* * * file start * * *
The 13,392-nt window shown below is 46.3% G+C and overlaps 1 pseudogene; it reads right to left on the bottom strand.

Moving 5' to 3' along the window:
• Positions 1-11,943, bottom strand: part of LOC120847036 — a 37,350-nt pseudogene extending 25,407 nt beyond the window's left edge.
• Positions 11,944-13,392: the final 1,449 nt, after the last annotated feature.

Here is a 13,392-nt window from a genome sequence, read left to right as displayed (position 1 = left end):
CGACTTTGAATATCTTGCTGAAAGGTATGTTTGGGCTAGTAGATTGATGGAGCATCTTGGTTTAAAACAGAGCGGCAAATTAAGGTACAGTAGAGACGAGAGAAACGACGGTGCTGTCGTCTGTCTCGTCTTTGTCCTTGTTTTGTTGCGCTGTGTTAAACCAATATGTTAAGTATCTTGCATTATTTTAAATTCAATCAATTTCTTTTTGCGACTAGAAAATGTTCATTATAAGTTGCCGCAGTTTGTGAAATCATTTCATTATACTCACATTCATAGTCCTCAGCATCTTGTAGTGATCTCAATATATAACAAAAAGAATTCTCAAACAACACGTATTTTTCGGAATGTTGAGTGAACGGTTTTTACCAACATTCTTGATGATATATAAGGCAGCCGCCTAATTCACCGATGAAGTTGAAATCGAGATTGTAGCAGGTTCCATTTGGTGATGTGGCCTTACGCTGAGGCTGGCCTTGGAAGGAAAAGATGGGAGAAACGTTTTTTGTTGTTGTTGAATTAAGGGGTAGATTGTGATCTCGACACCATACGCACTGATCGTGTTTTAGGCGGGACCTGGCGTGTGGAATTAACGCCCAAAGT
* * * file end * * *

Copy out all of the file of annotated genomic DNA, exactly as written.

The 13,392-nt window shown below is 46.3% G+C and overlaps 1 pseudogene; it reads right to left on the bottom strand.

Moving 5' to 3' along the window:
• Positions 1-11,943, bottom strand: part of LOC120847036 — a 37,350-nt pseudogene extending 25,407 nt beyond the window's left edge.
• Positions 11,944-13,392: the final 1,449 nt, after the last annotated feature.

Here is a 13,392-nt window from a genome sequence, read left to right as displayed (position 1 = left end):
CGACTTTGAATATCTTGCTGAAAGGTATGTTTGGGCTAGTAGATTGATGGAGCATCTTGGTTTAAAACAGAGCGGCAAATTAAGGTACAGTAGAGACGAGAGAAACGACGGTGCTGTCGTCTGTCTCGTCTTTGTCCTTGTTTTGTTGCGCTGTGTTAAACCAATATGTTAAGTATCTTGCATTATTTTAAATTCAATCAATTTCTTTTTGCGACTAGAAAATGTTCATTATAAGTTGCCGCAGTTTGTGAAATCATTTCATTATACTCACATTCATAGTCCTCAGCATCTTGTAGTGATCTCAATATATAACAAAAAGAATTCTCAAACAACACGTATTTTTCGGAATGTTGAGTGAACGGTTTTTACCAACATTCTTGATGATATATAAGGCAGCCGCCTAATTCACCGATGAAGTTGAAATCGAGATTGTAGCAGGTTCCATTTGGTGATGTGGCCTTACGCTGAGGCTGGCCTTGGAAGGAAAAGATGGGAGAAACGTTTTTTGTTGTTGTTGAATTAAGGGGTAGATTGTGATCTCGACACCATACGCACTGATCGTGTTTTAGGCGGGACCTGGCGTGTGGAATTAACGCCCAAAGT